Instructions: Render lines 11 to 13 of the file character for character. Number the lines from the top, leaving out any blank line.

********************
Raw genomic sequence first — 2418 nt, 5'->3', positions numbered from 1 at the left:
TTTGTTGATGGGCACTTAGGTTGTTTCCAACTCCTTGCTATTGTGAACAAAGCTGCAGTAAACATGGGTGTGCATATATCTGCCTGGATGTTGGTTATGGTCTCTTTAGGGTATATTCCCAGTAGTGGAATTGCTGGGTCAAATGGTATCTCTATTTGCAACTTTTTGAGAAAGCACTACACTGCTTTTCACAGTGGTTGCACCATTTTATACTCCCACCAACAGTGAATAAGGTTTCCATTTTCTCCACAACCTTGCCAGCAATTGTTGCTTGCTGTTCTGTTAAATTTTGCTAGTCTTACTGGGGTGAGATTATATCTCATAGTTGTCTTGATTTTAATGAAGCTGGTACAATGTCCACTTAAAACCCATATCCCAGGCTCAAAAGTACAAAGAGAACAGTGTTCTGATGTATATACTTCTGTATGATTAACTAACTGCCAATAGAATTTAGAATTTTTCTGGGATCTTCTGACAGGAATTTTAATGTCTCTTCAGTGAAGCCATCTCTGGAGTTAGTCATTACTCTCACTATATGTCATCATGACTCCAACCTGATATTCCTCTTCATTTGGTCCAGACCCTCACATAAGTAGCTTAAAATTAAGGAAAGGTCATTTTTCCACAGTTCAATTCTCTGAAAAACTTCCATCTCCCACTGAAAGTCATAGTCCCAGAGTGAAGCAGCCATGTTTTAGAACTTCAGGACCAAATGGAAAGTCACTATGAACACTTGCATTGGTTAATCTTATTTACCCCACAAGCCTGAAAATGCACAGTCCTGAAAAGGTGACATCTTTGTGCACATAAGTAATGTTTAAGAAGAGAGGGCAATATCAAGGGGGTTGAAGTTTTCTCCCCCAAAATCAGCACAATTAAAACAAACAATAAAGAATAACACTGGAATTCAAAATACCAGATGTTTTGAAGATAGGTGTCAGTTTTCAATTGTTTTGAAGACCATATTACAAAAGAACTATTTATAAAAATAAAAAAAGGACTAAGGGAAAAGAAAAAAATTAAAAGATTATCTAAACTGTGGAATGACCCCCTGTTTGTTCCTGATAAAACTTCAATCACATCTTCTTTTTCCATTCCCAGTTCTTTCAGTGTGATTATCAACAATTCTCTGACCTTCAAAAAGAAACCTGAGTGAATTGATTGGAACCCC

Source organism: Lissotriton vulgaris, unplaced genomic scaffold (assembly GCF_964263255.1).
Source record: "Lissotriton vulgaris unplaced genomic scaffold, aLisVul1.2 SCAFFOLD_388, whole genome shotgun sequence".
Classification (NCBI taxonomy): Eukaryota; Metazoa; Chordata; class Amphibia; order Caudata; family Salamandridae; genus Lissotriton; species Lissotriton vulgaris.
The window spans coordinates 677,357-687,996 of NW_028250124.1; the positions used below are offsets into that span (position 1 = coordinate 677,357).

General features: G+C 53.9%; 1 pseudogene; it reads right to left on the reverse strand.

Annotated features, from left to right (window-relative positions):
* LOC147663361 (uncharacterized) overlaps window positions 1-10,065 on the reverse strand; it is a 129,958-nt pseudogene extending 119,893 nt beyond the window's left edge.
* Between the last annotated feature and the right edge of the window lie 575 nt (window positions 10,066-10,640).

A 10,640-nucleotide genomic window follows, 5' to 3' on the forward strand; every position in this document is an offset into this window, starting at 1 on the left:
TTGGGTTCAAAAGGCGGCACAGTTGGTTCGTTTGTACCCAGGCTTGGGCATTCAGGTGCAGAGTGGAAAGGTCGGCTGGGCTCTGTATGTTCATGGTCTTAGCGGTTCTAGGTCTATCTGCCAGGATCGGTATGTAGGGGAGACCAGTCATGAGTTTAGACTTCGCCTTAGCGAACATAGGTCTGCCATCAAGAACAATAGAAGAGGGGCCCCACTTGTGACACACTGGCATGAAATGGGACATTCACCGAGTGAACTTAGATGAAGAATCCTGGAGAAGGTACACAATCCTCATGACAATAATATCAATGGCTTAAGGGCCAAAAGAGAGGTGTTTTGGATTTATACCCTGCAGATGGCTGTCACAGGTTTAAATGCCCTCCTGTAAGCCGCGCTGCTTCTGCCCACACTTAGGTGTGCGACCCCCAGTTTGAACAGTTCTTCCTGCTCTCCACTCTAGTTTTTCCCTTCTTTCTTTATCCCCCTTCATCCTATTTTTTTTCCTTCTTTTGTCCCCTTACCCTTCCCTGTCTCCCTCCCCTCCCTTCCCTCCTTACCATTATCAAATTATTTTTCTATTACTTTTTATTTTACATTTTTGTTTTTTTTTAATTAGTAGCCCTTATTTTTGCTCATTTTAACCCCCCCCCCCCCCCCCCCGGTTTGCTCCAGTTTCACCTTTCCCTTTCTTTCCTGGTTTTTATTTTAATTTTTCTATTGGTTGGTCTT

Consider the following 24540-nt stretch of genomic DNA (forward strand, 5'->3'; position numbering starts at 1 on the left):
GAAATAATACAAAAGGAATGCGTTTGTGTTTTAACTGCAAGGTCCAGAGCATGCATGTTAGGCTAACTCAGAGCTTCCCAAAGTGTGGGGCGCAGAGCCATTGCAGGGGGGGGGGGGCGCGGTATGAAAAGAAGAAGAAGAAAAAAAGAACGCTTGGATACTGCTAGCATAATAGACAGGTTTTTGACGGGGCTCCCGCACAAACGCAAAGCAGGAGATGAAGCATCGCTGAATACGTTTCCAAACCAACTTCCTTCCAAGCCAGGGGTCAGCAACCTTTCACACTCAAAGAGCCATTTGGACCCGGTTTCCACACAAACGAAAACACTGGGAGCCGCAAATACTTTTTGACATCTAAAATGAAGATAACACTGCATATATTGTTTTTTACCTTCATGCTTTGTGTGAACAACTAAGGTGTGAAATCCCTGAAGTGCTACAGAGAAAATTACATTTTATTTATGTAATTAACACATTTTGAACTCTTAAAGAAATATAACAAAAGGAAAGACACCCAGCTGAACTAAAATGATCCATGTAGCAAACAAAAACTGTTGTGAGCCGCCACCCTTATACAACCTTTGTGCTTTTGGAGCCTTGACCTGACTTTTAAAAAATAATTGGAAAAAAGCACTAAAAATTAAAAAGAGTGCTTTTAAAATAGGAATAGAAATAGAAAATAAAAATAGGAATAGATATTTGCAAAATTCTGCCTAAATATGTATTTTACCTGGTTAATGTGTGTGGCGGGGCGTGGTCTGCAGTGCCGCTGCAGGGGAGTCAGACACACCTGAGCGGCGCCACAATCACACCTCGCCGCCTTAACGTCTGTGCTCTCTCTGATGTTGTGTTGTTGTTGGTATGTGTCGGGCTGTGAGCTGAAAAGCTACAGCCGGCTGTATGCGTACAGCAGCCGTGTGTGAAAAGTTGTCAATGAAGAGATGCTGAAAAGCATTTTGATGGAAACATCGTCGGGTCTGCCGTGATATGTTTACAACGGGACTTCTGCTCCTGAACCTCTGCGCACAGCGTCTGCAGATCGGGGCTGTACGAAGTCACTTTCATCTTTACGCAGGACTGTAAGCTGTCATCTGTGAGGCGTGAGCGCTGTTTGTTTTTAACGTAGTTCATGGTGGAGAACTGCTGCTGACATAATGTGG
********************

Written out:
A 10,640-nucleotide genomic window follows, 5' to 3' on the forward strand; every position in this document is an offset into this window, starting at 1 on the left:
TTGGGTTCAAAAGGCGGCACAGTTGGTTCGTTTGTACCCAGGCTTGGGCATTCAGGTGCAGAGTGGAAAGGTCGGCTGGGCTCTGTATGTTCATGGTCTTAGCGGTTCTAGGTCTATCTGCCAGGATCGGTATGTAGGGGAGACCAGTCATGAGTTTAGACTTCGCCTTAGCGAACATAGGTCTGCCATCAAGAACAATAGAAGAGGGGCCCCACTTGTGACACACTGGCATGAAATGGGACATTCACCGAGTGAACTTAGATGAAGAATCCTGGAGAAGGTACACAATCCTCATGACAATAATATCAATGGCTTAAGGGCCAAAAGAGAGGTGTTTTGGATTTATACCCTGCAGATGGCTGTCACAGGTTTAAATGCCCTCCTGTAAGCCGCGCTGCTTCTGCCCACACTTAGGTGTGCGACCCCCAGTTTGAACAGTTCTTCCTGCTCTCCACTCTAGTTTTTCCCTTCTTTCTTTATCCCCCTTCATCCTATTTTTTTTCCTTCTTTTGTCCCCTTACCCTTCCCTGTCTCCCTCCCCTCCCTTCCCTCCTTACCATTATCAAATTATTTTTCTATTACTTTTTATTTTACATTTTTGTTTTTTTTTAATTAGTAGCCCTTATTTTTGCTCATTTTAACCCCCCCCCCCCCCCCCCCGGTTTGCTCCAGTTTCACCTTTCCCTTTCTTTCCTGGTTTTTATTTTAATTTTTCTATTGGTTGGTCTT

Consider the following 24540-nt stretch of genomic DNA (forward strand, 5'->3'; position numbering starts at 1 on the left):